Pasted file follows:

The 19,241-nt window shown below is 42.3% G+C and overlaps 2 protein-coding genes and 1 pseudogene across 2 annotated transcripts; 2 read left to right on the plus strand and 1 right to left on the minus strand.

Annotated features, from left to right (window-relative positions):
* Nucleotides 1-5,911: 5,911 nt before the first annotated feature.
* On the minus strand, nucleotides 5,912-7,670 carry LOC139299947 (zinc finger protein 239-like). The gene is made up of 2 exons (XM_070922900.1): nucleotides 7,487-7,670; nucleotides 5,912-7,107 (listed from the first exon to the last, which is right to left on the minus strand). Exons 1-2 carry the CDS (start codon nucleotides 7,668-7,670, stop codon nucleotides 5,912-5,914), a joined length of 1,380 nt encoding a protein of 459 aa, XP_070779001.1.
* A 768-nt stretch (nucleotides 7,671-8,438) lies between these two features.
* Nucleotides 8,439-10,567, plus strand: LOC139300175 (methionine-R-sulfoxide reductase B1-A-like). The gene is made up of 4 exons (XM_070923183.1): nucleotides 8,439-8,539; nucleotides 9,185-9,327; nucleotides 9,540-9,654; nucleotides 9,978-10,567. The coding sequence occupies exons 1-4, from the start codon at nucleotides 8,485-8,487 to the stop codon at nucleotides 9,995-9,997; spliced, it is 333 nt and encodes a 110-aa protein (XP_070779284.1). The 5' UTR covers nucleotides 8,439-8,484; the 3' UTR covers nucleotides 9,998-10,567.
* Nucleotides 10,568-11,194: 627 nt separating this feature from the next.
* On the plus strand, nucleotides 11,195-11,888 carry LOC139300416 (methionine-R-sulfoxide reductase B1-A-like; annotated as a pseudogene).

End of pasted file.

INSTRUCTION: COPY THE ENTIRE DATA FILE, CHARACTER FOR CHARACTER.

The 19,241-nt window shown below is 42.3% G+C and overlaps 2 protein-coding genes and 1 pseudogene across 2 annotated transcripts; 2 read left to right on the plus strand and 1 right to left on the minus strand.

Annotated features, from left to right (window-relative positions):
* Nucleotides 1-5,911: 5,911 nt before the first annotated feature.
* On the minus strand, nucleotides 5,912-7,670 carry LOC139299947 (zinc finger protein 239-like). The gene is made up of 2 exons (XM_070922900.1): nucleotides 7,487-7,670; nucleotides 5,912-7,107 (listed from the first exon to the last, which is right to left on the minus strand). Exons 1-2 carry the CDS (start codon nucleotides 7,668-7,670, stop codon nucleotides 5,912-5,914), a joined length of 1,380 nt encoding a protein of 459 aa, XP_070779001.1.
* A 768-nt stretch (nucleotides 7,671-8,438) lies between these two features.
* Nucleotides 8,439-10,567, plus strand: LOC139300175 (methionine-R-sulfoxide reductase B1-A-like). The gene is made up of 4 exons (XM_070923183.1): nucleotides 8,439-8,539; nucleotides 9,185-9,327; nucleotides 9,540-9,654; nucleotides 9,978-10,567. The coding sequence occupies exons 1-4, from the start codon at nucleotides 8,485-8,487 to the stop codon at nucleotides 9,995-9,997; spliced, it is 333 nt and encodes a 110-aa protein (XP_070779284.1). The 5' UTR covers nucleotides 8,439-8,484; the 3' UTR covers nucleotides 9,998-10,567.
* Nucleotides 10,568-11,194: 627 nt separating this feature from the next.
* On the plus strand, nucleotides 11,195-11,888 carry LOC139300416 (methionine-R-sulfoxide reductase B1-A-like; annotated as a pseudogene).